Recipe: Kibbeh is the king of Syrian cuisine

Habeeb Salloum

It is usually made with lamb or beef and mixed with burghul and sometimes rice. It is a traditional dish served all year.

A close runner-up in the meat kibbehs is the vegetarian version made with potatoes. With its subtle taste of good spices, it is best served with plain yogurt. When mixing the ingredients, make sure to incorporate all the ingredients working them together to produce a smooth mixture.


To make the stuffing, melt the butter in a frying pan; then add the remaining stuffing ingredients and sauté over medium heat until onion is limp. Set aside.

To make the kibbeh, soak burghul for 10 minutes in warm water; then drain by pressing out water through a strainer.

In a mixing bowl, thoroughly mix the burghul with all the remaining ingredients except the oil, then divide into two even portions.

Preheat oven to 400˚F.

Spread 1 portion of the kibbeh evenly in a 9 x 13-inch well-greased baking pan. Spread the stuffing evenly over top. Spread the remaining portion of the kibbeh evenly over top and pat smooth.

Cut into 2-inch squares then sprinkle with the oil.

Bake for 40 minutes or until edges turn golden brown. (For a darker topping, place under the broiler for a few minutes.) Serve hot or cold. Serves 6 to 8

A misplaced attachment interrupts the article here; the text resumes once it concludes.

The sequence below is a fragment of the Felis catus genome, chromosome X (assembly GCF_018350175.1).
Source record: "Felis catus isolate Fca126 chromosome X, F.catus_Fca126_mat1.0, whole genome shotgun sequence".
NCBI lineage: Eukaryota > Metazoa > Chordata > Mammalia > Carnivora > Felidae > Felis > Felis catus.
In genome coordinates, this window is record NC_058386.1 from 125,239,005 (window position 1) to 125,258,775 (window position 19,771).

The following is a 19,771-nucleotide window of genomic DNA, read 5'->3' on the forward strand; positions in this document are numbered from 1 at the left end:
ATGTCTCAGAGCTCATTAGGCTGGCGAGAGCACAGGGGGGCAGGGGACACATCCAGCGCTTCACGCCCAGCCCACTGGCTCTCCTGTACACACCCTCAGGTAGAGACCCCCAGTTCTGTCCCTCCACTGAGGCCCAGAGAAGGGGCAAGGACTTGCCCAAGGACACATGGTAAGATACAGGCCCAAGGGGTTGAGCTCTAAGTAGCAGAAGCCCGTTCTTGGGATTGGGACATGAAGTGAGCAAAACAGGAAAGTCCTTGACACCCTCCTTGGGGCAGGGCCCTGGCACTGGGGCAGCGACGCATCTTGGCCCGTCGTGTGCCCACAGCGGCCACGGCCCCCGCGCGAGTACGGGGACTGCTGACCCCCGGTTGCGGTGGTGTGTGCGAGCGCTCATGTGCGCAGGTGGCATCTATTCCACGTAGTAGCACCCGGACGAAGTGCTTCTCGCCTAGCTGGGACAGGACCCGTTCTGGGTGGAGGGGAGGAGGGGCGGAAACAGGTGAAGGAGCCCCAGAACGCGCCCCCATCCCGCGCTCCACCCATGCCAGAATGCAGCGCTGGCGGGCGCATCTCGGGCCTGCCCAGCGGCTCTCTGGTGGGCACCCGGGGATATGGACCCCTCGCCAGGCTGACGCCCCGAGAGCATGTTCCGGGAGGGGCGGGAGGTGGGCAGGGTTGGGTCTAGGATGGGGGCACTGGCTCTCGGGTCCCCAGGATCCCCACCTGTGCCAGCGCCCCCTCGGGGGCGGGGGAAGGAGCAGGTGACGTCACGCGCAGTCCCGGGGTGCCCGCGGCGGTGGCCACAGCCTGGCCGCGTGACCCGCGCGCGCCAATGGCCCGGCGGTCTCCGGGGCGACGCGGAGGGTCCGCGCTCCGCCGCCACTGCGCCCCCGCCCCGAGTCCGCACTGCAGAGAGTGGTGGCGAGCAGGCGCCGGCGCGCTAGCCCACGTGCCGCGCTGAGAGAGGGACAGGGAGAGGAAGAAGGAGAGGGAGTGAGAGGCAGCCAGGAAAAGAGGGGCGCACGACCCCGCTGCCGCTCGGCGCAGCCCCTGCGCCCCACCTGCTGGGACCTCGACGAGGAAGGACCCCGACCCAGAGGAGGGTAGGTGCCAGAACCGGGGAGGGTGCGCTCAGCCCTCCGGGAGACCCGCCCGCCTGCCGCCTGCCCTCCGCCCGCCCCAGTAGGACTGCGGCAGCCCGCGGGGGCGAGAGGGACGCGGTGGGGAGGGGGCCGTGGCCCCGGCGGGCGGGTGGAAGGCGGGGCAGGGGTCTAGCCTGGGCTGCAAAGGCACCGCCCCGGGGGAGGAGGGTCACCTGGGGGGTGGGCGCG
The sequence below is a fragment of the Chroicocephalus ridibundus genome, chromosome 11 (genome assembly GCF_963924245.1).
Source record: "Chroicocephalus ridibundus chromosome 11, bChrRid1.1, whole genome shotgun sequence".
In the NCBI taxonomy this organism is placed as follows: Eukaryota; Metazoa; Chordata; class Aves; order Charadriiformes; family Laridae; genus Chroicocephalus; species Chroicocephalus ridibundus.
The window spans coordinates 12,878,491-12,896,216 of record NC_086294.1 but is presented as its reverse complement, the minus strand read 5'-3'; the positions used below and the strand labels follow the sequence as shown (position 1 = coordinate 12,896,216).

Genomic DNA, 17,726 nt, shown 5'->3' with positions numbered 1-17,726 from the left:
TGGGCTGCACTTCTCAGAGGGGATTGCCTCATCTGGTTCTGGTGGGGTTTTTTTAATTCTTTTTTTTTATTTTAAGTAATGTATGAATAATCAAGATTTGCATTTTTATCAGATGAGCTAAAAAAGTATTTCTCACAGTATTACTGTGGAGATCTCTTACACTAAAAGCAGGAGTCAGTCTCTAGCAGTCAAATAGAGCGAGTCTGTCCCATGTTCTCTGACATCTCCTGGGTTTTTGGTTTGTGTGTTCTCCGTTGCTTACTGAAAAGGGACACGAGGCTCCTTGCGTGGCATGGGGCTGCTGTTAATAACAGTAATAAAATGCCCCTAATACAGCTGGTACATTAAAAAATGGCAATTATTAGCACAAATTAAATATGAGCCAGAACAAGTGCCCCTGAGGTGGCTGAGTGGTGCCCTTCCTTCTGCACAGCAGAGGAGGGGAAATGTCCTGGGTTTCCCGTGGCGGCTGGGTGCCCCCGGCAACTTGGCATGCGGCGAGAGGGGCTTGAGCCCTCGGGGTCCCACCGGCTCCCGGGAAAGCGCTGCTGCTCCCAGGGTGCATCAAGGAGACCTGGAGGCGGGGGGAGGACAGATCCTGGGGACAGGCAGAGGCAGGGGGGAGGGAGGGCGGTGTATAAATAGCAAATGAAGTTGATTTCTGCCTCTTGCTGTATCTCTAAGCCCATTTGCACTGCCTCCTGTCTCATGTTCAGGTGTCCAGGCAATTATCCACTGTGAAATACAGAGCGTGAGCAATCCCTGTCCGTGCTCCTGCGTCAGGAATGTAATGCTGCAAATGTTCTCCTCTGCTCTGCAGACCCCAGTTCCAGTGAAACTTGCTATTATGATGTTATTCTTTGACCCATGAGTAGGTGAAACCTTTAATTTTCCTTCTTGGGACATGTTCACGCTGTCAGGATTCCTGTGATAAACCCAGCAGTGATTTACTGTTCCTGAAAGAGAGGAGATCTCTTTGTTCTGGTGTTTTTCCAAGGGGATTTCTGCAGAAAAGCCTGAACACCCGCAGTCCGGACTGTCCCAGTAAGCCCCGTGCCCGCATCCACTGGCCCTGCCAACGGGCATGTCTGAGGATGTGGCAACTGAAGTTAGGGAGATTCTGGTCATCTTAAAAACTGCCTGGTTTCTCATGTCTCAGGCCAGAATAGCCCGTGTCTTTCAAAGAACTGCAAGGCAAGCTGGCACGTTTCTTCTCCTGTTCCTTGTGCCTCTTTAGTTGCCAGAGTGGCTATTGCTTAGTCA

Stuffing ingredients

3 tablespoons butter

1/4 cup pine nuts

2 medium onions, finely chopped

1 teaspoon salt

1/4 teaspoon nutmeg

1/4 teaspoon allspice

1/4 teaspoon black pepper

Kibbeh ingredients

1 cup fine burghul

3 cups mashed potatoes

(about 4 large potatoes, boiled,

peeled, and mashed)

1 medium onion, finely chopped

4 cloves garlic, crushed

3 tablespoons white flour

2 teaspoons salt

1 teaspoon black pepper

1 teaspoon dried basil

1 teaspoon dried mint

1 teaspoon cumin

1/2 teaspoon allspice

1/2 teaspoon cinnamon

1/8 teaspoon cayenne

4 tablespoons olive oil

Habeeb Salloum is a Canadian author who grew up in Saskatchewan, joined the RCAF in World War II, and worked for the National Revenue Agency for 36 years. Since his retirement he has been a full-time author and freelance writer specializing in food, history, and travel. Besides 15 books, his articles have appeared in many journals and newspapers across Canada.

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